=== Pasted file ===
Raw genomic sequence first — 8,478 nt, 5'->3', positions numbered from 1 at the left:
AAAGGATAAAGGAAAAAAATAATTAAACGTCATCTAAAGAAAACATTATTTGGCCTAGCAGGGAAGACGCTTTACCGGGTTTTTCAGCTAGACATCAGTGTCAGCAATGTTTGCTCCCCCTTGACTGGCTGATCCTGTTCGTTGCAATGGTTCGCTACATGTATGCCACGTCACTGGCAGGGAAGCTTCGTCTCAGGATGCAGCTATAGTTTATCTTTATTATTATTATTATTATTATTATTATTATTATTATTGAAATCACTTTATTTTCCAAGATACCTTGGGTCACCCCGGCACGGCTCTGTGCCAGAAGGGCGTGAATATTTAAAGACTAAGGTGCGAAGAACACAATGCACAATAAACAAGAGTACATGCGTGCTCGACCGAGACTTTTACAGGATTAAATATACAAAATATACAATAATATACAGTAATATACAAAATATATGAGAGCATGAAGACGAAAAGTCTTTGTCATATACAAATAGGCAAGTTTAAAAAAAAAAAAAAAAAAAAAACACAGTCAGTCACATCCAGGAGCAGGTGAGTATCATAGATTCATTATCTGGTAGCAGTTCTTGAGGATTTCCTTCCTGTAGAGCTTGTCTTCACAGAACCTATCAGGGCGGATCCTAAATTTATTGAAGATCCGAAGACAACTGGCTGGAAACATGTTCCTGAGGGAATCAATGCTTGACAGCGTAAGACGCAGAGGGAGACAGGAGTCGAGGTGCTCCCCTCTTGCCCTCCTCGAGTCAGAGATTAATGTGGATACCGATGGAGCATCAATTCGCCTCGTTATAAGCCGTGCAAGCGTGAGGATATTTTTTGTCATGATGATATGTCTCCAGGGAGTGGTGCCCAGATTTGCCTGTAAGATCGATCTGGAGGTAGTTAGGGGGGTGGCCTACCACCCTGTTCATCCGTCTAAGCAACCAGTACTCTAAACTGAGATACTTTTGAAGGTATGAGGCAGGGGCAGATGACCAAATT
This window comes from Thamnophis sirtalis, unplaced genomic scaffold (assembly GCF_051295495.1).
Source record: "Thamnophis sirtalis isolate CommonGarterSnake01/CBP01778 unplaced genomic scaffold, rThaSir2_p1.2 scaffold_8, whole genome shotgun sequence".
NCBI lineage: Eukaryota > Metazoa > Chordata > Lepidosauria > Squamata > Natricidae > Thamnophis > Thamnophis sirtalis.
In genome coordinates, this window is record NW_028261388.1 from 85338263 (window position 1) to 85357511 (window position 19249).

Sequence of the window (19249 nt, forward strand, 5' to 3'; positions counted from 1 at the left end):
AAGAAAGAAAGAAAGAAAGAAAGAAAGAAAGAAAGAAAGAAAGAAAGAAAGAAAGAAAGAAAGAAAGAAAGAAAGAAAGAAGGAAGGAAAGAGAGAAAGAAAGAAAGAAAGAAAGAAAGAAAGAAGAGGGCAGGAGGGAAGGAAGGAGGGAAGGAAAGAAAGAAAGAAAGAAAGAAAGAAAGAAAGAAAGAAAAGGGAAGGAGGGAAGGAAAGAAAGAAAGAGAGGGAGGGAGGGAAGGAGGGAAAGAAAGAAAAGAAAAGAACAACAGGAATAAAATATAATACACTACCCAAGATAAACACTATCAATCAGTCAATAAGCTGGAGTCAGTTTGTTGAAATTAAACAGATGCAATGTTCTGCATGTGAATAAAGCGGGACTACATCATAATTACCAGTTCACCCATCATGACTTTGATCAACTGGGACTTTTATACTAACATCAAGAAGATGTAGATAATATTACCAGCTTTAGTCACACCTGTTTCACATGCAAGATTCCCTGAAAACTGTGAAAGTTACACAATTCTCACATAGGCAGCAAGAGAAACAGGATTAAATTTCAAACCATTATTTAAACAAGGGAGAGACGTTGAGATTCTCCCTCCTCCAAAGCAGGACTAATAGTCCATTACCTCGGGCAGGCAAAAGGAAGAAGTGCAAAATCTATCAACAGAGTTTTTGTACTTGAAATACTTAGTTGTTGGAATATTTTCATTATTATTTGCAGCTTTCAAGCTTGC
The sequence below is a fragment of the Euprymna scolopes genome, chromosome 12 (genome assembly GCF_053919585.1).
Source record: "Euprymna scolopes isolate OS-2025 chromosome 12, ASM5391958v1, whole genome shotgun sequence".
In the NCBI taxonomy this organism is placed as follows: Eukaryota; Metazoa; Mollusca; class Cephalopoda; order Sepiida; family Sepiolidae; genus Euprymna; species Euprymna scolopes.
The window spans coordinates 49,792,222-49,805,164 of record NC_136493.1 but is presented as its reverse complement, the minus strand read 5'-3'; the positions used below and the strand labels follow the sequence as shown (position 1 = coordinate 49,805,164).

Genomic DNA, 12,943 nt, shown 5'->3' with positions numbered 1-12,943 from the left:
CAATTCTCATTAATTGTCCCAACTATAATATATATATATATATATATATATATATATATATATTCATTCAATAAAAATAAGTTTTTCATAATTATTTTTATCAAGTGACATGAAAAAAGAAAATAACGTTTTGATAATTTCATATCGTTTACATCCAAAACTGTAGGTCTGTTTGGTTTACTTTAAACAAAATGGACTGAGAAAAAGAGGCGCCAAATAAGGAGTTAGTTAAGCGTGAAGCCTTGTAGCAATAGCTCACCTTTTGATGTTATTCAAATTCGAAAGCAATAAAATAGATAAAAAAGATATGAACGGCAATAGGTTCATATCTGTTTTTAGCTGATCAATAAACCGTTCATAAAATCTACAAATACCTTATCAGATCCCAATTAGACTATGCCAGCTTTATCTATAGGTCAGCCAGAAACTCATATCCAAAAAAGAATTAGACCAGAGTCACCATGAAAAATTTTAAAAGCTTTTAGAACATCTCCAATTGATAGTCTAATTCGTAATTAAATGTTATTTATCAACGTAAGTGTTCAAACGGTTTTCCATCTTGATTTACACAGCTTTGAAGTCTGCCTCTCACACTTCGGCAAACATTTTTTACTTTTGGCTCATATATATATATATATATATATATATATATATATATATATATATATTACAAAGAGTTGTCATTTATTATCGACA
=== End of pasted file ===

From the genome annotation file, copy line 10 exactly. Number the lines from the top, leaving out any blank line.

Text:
Source record: "Euprymna scolopes isolate OS-2025 chromosome 12, ASM5391958v1, whole genome shotgun sequence".